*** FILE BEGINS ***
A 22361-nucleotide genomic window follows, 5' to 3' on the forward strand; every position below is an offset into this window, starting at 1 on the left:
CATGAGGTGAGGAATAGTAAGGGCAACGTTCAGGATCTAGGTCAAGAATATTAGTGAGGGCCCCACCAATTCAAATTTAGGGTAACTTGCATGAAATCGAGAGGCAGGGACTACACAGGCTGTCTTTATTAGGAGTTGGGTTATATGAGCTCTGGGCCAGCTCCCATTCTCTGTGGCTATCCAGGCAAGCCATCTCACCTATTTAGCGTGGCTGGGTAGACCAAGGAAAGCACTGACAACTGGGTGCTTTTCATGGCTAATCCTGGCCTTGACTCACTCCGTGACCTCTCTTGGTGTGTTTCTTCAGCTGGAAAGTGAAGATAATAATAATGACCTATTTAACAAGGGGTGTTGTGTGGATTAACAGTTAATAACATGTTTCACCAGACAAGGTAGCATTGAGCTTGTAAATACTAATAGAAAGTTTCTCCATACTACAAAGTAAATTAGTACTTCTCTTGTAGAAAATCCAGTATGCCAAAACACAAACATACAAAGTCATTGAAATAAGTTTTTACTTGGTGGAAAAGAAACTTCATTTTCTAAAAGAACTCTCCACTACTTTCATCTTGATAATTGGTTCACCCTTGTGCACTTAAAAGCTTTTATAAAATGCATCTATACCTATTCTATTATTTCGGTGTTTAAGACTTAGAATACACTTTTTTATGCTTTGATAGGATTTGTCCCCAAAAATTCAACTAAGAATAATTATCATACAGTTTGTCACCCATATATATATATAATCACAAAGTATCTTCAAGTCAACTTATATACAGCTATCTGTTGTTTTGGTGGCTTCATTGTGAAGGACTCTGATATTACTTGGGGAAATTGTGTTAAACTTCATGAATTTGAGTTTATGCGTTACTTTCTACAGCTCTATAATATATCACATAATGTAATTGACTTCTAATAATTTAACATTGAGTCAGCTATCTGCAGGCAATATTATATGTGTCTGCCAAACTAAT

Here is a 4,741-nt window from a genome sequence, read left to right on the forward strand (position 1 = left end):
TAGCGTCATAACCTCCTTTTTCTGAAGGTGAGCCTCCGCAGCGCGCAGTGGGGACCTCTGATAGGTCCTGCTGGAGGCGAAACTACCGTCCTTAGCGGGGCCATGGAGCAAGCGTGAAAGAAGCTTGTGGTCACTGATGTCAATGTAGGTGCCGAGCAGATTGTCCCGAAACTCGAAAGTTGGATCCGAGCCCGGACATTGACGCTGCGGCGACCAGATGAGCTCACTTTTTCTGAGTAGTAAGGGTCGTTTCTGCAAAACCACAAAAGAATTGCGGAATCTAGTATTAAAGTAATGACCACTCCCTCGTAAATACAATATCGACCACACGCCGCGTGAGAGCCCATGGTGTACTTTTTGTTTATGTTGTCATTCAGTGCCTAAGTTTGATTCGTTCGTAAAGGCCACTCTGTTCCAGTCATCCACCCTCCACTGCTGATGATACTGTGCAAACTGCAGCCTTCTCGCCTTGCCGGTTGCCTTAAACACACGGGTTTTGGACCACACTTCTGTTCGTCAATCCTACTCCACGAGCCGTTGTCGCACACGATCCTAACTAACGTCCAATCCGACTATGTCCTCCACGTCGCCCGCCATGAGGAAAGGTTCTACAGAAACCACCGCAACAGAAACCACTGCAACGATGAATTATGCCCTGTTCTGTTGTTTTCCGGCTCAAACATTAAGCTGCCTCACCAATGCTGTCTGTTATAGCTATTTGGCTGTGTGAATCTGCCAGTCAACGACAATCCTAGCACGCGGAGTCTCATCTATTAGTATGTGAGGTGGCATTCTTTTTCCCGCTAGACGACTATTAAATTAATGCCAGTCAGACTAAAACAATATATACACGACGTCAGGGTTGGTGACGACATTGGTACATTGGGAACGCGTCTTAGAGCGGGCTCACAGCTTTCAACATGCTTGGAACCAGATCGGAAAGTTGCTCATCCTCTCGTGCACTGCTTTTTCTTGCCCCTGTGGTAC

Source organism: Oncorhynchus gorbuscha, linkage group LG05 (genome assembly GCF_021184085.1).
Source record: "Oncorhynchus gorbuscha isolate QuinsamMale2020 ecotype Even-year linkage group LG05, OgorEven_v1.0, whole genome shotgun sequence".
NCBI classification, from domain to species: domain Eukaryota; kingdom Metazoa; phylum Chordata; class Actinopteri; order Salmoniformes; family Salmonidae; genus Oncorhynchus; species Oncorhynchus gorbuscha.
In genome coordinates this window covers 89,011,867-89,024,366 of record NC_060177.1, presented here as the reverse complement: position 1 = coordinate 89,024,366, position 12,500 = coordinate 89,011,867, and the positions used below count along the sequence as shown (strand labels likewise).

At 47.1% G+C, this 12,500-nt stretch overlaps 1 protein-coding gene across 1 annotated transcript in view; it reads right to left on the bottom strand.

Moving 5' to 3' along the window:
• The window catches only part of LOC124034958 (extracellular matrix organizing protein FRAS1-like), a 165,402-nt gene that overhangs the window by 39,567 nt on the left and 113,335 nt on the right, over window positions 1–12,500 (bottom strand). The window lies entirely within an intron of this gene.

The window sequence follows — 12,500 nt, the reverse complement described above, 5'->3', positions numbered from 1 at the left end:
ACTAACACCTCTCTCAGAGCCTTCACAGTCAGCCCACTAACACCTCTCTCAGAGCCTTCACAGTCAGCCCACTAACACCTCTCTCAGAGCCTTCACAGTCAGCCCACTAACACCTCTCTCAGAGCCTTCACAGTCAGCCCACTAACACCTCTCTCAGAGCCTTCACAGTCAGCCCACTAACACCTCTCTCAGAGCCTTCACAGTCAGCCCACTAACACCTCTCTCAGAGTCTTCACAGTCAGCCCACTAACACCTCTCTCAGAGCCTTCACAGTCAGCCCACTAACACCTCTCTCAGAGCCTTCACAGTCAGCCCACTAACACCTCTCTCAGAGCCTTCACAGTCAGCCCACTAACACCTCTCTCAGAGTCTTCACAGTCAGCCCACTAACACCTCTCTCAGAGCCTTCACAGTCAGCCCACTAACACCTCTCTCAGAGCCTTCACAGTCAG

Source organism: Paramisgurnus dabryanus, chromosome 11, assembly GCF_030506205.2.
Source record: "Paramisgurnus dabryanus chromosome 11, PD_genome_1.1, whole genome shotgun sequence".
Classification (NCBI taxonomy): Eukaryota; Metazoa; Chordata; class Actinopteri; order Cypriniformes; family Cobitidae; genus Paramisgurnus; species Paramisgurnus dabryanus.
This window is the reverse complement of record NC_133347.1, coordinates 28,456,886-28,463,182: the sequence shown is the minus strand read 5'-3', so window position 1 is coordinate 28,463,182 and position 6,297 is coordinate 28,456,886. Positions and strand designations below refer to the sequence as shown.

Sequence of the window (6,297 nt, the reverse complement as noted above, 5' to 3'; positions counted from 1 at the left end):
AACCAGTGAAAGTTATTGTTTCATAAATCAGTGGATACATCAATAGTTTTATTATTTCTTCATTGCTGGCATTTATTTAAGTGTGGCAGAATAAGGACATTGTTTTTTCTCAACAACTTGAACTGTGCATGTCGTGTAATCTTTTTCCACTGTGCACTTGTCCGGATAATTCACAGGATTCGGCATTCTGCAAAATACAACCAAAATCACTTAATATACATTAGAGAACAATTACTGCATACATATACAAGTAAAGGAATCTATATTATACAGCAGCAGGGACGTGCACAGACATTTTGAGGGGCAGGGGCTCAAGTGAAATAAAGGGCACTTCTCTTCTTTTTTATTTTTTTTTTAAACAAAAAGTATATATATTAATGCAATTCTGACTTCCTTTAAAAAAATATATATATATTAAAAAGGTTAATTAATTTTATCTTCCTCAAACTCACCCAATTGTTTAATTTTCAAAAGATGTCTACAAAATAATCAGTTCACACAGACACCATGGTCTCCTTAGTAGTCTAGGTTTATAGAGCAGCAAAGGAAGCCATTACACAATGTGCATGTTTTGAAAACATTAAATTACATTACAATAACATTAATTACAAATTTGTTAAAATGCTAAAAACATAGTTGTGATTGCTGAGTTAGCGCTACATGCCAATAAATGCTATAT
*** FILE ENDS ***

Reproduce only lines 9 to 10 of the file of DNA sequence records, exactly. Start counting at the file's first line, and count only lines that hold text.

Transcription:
At 47.1% G+C, this 12,500-nt stretch overlaps 1 protein-coding gene across 1 annotated transcript in view; it reads right to left on the bottom strand.

Moving 5' to 3' along the window: